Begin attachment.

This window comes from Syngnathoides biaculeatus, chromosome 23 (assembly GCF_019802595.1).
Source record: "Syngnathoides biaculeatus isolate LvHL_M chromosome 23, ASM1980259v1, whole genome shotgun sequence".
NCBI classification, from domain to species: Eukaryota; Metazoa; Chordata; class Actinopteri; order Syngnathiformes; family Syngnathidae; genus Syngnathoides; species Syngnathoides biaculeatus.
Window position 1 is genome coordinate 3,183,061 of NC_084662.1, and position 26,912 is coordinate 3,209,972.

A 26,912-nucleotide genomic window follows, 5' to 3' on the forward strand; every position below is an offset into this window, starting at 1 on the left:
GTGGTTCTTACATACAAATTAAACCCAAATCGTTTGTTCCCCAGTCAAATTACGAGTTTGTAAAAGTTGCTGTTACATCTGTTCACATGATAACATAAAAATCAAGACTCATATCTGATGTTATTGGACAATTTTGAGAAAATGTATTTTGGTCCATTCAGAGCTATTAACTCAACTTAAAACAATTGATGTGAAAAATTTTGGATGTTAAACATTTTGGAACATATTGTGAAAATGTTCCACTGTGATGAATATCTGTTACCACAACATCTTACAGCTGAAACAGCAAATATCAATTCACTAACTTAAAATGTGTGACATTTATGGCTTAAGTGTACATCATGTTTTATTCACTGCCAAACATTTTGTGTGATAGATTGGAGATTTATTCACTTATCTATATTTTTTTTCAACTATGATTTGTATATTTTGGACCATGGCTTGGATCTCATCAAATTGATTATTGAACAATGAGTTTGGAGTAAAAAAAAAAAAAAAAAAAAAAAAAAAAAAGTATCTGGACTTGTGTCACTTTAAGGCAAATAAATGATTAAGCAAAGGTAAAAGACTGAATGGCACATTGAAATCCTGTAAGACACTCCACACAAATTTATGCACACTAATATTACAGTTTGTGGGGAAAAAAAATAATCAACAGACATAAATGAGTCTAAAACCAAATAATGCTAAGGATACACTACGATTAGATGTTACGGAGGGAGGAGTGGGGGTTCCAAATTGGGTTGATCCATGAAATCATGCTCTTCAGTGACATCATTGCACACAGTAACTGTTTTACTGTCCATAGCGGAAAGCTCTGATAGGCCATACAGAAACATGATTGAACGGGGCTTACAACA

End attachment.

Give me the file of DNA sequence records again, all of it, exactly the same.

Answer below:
This window comes from Syngnathoides biaculeatus, chromosome 23 (assembly GCF_019802595.1).
Source record: "Syngnathoides biaculeatus isolate LvHL_M chromosome 23, ASM1980259v1, whole genome shotgun sequence".
NCBI classification, from domain to species: Eukaryota; Metazoa; Chordata; class Actinopteri; order Syngnathiformes; family Syngnathidae; genus Syngnathoides; species Syngnathoides biaculeatus.
Window position 1 is genome coordinate 3,183,061 of NC_084662.1, and position 26,912 is coordinate 3,209,972.

A 26,912-nucleotide genomic window follows, 5' to 3' on the forward strand; every position below is an offset into this window, starting at 1 on the left:
GTGGTTCTTACATACAAATTAAACCCAAATCGTTTGTTCCCCAGTCAAATTACGAGTTTGTAAAAGTTGCTGTTACATCTGTTCACATGATAACATAAAAATCAAGACTCATATCTGATGTTATTGGACAATTTTGAGAAAATGTATTTTGGTCCATTCAGAGCTATTAACTCAACTTAAAACAATTGATGTGAAAAATTTTGGATGTTAAACATTTTGGAACATATTGTGAAAATGTTCCACTGTGATGAATATCTGTTACCACAACATCTTACAGCTGAAACAGCAAATATCAATTCACTAACTTAAAATGTGTGACATTTATGGCTTAAGTGTACATCATGTTTTATTCACTGCCAAACATTTTGTGTGATAGATTGGAGATTTATTCACTTATCTATATTTTTTTTCAACTATGATTTGTATATTTTGGACCATGGCTTGGATCTCATCAAATTGATTATTGAACAATGAGTTTGGAGTAAAAAAAAAAAAAAAAAAAAAAAAAAAAAAGTATCTGGACTTGTGTCACTTTAAGGCAAATAAATGATTAAGCAAAGGTAAAAGACTGAATGGCACATTGAAATCCTGTAAGACACTCCACACAAATTTATGCACACTAATATTACAGTTTGTGGGGAAAAAAAATAATCAACAGACATAAATGAGTCTAAAACCAAATAATGCTAAGGATACACTACGATTAGATGTTACGGAGGGAGGAGTGGGGGTTCCAAATTGGGTTGATCCATGAAATCATGCTCTTCAGTGACATCATTGCACACAGTAACTGTTTTACTGTCCATAGCGGAAAGCTCTGATAGGCCATACAGAAACATGATTGAACGGGGCTTACAACA